The reason why single-rail is better is because it doesn't matter how you wire up your computer - you're guaranteed to get the power on the diagram. If you have 16 12V wires on a single-rail PSU, all 12V wires hook up to the same rail. However, if you have 16 12V wires on a 4-rail PSU, then 4 12V wires go to each rail. If you hook up your computer using all 4 wires that come from the same rail in a multi-rail PSU, then you might end up overloading the rail because each rail can only do a fraction of the combined rails. Example: the single-rail PSU given as an example earlier can do up to 69A on its only rail. However, the multi-rail PSU can only do up to 18A only any given rail.

    Assuming that both conditions below are satisfied, then both single-rail and multi-rail PSUs offer the same performance on 12V:

    (i) the multi-rail PSU is hooked up properly.
    (ii) both PSUs over the same watts on the 12V rail.
     
    Last edited: Mar 16, 2013
  14. Mar 16, 2013 #13
    Also, if you're interested in electronics, I recommend:

    (i) overclock.net for the practical side
    (ii) allaboutcircuits.com for the theoretical side
     
  15. Mar 16, 2013 #14
    Could you recommend a good quality single-rail PSU that would power the following system?

    Core i7 3770K
    16GB DDR3 1600MHz RAM
    Dual SLI GTX 680
    MSI Big Bang Mpower Z77 motherboard
     
  16. Mar 16, 2013 #15
    What stores are you buying from? Provide the stores' websites.
     
  17. Mar 16, 2013 #16
    Fry's electronics and newegg.com

    I bought most of my hardware from my local electronics retailer, but there are a few items which they do not carry in-store and had to order off the internet.

    I am quite impressed by the quality, convenience, and fast delivery times of newegg.com, I ordered 2.1 speakers and a 16GB memory kit from them and they arrived at my doorstep within a few days.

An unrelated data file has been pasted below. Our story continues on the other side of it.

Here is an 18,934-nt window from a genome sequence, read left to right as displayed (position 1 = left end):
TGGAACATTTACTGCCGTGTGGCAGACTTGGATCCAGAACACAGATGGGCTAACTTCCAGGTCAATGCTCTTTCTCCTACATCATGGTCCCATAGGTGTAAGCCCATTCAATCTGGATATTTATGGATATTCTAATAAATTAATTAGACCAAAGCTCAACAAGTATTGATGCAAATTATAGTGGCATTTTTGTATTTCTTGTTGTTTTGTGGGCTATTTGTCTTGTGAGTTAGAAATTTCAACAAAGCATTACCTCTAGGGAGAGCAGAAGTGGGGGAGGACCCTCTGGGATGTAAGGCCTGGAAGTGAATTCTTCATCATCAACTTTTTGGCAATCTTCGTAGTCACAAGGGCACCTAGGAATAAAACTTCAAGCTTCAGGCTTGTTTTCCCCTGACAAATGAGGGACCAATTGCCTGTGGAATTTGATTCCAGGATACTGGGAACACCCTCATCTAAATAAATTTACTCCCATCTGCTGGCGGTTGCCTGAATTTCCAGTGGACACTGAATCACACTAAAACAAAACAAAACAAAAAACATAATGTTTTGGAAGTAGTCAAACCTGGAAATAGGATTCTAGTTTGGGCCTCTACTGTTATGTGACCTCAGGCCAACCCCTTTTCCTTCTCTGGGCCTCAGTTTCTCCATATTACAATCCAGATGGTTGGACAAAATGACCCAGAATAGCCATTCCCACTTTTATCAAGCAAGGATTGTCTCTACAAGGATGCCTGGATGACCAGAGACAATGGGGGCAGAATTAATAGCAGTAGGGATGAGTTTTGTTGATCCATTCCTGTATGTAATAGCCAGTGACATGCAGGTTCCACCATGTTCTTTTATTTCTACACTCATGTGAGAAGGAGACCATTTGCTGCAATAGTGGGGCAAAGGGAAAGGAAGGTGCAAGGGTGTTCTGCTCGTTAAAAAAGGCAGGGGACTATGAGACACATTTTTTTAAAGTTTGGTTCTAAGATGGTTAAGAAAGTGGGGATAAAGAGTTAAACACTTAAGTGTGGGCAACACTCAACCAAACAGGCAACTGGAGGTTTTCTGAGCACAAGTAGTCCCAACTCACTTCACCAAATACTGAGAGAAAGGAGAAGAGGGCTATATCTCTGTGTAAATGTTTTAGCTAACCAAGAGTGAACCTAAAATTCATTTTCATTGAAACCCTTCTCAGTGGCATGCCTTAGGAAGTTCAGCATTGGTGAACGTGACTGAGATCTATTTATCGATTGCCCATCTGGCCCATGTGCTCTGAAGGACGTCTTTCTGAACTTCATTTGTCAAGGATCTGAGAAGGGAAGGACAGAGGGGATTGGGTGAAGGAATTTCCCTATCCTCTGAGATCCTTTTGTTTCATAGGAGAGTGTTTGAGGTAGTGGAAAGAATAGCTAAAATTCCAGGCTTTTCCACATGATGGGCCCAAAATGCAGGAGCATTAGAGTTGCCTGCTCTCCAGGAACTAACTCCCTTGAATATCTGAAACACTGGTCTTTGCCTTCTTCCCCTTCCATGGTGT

All I have left to buy is the power supply, the corsair h100i CPU liquid cooler, the operating system, and anti-virus software, and then I'm ready to put it together!
     
    Last edited: Mar 16, 2013
  18. Mar 20, 2013 #17
    Multi-rail vs Single rail really doesn't matter with respect to power or performance of a system. What they do impact is the safety and protection from damage in case of a power surge or a short circuit.

    Rails are a group of wires that the PSU monitors, (I think its called OCP-Over Current Protection)keeps track of how much current is flowing and shuts down the PSU if it exceeds a certain threshold.

    On single rail PSU's, all the wires are monitored as a single unit so the current limit is usually high, like 40A-45A because the PSU is monitoring total usage. So if there is a short circuit on say the 12V line, then the current flow will increase in the 12v line till the overall flow is high enough and the cut off point is reached. Because the cut off point is so high, generally this means that something will probably burn (mobo, PSU, whatever) before the cut off point is reached.

    On a multi rail PSU, the groups of wires are monitored separately. This allows different components to be on different rails. The cutoff value is lower for each rail so the system components are safer. For example, the CPU on one rail, the graphics cards on another rail etc. So you can drop the cutoff current down to say 20-25A, shutdown the PSU before damage is done to components.

    For power supplies rated 550W or lower, 550W/12v = apprx 45A so the cutoff for the rail might be around 40A or so. You won't pull more than that before overloading the power supply so it doesn't matter if you have a single rail or multi rail. There's really no difference.

    For power supplies 650W and over there is a marginal benefit to having multi-rail because of the added protection it provides. For PSUs around 1000W or higher, you want to have multi rail because if there is any short circuit in a single rail PSU, you will be pushing a lot of amps and its most likely to fry something.

    But there is absolutely no difference in performance. Power is power. 850W from a single rail is the same as 850W from multi rail.
     
  19. Mar 21, 2013 #18

    Chronos

    User Avatar
    Science Advisor
    Gold Member

    A good way to pick a power supply is to double the current draw of all your components. A PSU is a terrible way to cheap your system build.